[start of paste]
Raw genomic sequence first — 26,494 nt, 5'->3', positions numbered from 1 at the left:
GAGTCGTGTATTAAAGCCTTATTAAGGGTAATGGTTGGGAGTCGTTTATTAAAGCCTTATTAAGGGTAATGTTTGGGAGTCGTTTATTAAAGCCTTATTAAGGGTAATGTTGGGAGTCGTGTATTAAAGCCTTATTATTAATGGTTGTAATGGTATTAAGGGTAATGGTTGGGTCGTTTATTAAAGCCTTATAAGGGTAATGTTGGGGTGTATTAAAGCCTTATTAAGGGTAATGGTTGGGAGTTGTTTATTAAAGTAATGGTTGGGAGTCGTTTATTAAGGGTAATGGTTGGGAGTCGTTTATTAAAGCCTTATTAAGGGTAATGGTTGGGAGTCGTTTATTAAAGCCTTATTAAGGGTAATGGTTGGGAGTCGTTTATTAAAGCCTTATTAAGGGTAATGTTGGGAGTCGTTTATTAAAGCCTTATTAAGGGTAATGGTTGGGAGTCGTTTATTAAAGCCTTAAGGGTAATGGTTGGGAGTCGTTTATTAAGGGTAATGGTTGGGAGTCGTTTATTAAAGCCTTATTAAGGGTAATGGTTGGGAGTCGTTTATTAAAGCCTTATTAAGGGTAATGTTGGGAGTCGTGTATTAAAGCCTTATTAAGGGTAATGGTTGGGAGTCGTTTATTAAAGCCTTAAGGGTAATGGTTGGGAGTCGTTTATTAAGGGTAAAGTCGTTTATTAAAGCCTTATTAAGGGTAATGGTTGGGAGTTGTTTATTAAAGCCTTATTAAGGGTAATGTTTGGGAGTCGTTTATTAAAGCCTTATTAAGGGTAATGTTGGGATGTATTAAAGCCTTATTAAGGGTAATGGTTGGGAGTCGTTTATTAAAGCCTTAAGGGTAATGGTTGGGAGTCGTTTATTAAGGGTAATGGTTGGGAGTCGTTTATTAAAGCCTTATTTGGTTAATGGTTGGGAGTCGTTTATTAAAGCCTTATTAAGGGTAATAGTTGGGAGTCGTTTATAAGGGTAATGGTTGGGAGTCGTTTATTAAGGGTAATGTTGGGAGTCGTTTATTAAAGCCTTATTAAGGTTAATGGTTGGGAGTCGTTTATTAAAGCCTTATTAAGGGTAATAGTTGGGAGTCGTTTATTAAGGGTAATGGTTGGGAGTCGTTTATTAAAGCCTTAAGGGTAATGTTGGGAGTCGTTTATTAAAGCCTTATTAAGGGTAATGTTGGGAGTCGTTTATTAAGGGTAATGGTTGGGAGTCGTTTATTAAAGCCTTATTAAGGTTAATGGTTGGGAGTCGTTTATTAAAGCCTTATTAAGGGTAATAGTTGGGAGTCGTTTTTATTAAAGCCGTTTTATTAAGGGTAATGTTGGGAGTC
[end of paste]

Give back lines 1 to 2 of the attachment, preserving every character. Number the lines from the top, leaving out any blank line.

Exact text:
Raw genomic sequence first — 26,494 nt, 5'->3', positions numbered from 1 at the left:
GAGTCGTGTATTAAAGCCTTATTAAGGGTAATGGTTGGGAGTCGTTTATTAAAGCCTTATTAAGGGTAATGTTTGGGAGTCGTTTATTAAAGCCTTATTAAGGGTAATGTTGGGAGTCGTGTATTAAAGCCTTATTATTAATGGTTGTAATGGTATTAAGGGTAATGGTTGGGTCGTTTATTAAAGCCTTATAAGGGTAATGTTGGGGTGTATTAAAGCCTTATTAAGGGTAATGGTTGGGAGTTGTTTATTAAAGTAATGGTTGGGAGTCGTTTATTAAGGGTAATGGTTGGGAGTCGTTTATTAAAGCCTTATTAAGGGTAATGGTTGGGAGTCGTTTATTAAAGCCTTATTAAGGGTAATGGTTGGGAGTCGTTTATTAAAGCCTTATTAAGGGTAATGTTGGGAGTCGTTTATTAAAGCCTTATTAAGGGTAATGGTTGGGAGTCGTTTATTAAAGCCTTAAGGGTAATGGTTGGGAGTCGTTTATTAAGGGTAATGGTTGGGAGTCGTTTATTAAAGCCTTATTAAGGGTAATGGTTGGGAGTCGTTTATTAAAGCCTTATTAAGGGTAATGTTGGGAGTCGTGTATTAAAGCCTTATTAAGGGTAATGGTTGGGAGTCGTTTATTAAAGCCTTAAGGGTAATGGTTGGGAGTCGTTTATTAAGGGTAAAGTCGTTTATTAAAGCCTTATTAAGGGTAATGGTTGGGAGTTGTTTATTAAAGCCTTATTAAGGGTAATGTTTGGGAGTCGTTTATTAAAGCCTTATTAAGGGTAATGTTGGGATGTATTAAAGCCTTATTAAGGGTAATGGTTGGGAGTCGTTTATTAAAGCCTTAAGGGTAATGGTTGGGAGTCGTTTATTAAGGGTAATGGTTGGGAGTCGTTTATTAAAGCCTTATTTGGTTAATGGTTGGGAGTCGTTTATTAAAGCCTTATTAAGGGTAATAGTTGGGAGTCGTTTATAAGGGTAATGGTTGGGAGTCGTTTATTAAGGGTAATGTTGGGAGTCGTTTATTAAAGCCTTATTAAGGTTAATGGTTGGGAGTCGTTTATTAAAGCCTTATTAAGGGTAATAGTTGGGAGTCGTTTATTAAGGGTAATGGTTGGGAGTCGTTTATTAAAGCCTTAAGGGTAATGTTGGGAGTCGTTTATTAAAGCCTTATTAAGGGTAATGTTGGGAGTCGTTTATTAAGGGTAATGGTTGGGAGTCGTTTATTAAAGCCTTATTAAGGTTAATGGTTGGGAGTCGTTTATTAAAGCCTTATTAAGGGTAATAGTTGGGAGTCGTTTTTATTAAAGCCGTTTTATTAAGGGTAATGTTGGGAGTC